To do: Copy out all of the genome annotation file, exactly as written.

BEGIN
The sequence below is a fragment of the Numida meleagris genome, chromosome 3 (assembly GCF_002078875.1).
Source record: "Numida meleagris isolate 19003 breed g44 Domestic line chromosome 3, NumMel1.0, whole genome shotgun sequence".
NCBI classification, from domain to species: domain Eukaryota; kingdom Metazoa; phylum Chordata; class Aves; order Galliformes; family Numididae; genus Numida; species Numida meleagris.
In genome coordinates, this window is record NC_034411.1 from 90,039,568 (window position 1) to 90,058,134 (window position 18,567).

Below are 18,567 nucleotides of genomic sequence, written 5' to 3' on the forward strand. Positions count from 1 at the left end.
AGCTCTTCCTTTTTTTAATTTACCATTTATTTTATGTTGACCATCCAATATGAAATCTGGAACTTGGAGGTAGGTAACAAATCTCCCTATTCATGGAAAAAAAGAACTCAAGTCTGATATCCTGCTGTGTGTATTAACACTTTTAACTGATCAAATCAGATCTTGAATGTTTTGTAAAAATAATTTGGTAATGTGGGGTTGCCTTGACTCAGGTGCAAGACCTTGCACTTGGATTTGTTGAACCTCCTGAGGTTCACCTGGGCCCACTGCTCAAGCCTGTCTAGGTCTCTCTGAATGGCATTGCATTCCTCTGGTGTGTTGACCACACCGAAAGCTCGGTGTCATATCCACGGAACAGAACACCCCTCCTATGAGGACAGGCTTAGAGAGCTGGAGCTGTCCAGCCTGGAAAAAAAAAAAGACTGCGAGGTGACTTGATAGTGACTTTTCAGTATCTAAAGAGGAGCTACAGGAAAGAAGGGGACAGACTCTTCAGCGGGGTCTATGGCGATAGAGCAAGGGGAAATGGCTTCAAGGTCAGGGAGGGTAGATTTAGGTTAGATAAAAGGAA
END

The sequence below is a fragment of the Numida meleagris genome, chromosome 3 (assembly GCF_002078875.1).
Source record: "Numida meleagris isolate 19003 breed g44 Domestic line chromosome 3, NumMel1.0, whole genome shotgun sequence".
NCBI classification, from domain to species: domain Eukaryota; kingdom Metazoa; phylum Chordata; class Aves; order Galliformes; family Numididae; genus Numida; species Numida meleagris.
In genome coordinates, this window is record NC_034411.1 from 90,039,568 (window position 1) to 90,058,134 (window position 18,567).

Below are 18,567 nucleotides of genomic sequence, written 5' to 3' on the forward strand. Positions count from 1 at the left end.
AGCTCTTCCTTTTTTTAATTTACCATTTATTTTATGTTGACCATCCAATATGAAATCTGGAACTTGGAGGTAGGTAACAAATCTCCCTATTCATGGAAAAAAAGAACTCAAGTCTGATATCCTGCTGTGTGTATTAACACTTTTAACTGATCAAATCAGATCTTGAATGTTTTGTAAAAATAATTTGGTAATGTGGGGTTGCCTTGACTCAGGTGCAAGACCTTGCACTTGGATTTGTTGAACCTCCTGAGGTTCACCTGGGCCCACTGCTCAAGCCTGTCTAGGTCTCTCTGAATGGCATTGCATTCCTCTGGTGTGTTGACCACACCGAAAGCTCGGTGTCATATCCACGGAACAGAACACCCCTCCTATGAGGACAGGCTTAGAGAGCTGGAGCTGTCCAGCCTGGAAAAAAAAAAAGACTGCGAGGTGACTTGATAGTGACTTTTCAGTATCTAAAGAGGAGCTACAGGAAAGAAGGGGACAGACTCTTCAGCGGGGTCTATGGCGATAGAGCAAGGGGAAATGGCTTCAAGGTCAGGGAGGGTAGATTTAGGTTAGATAAAAGGAA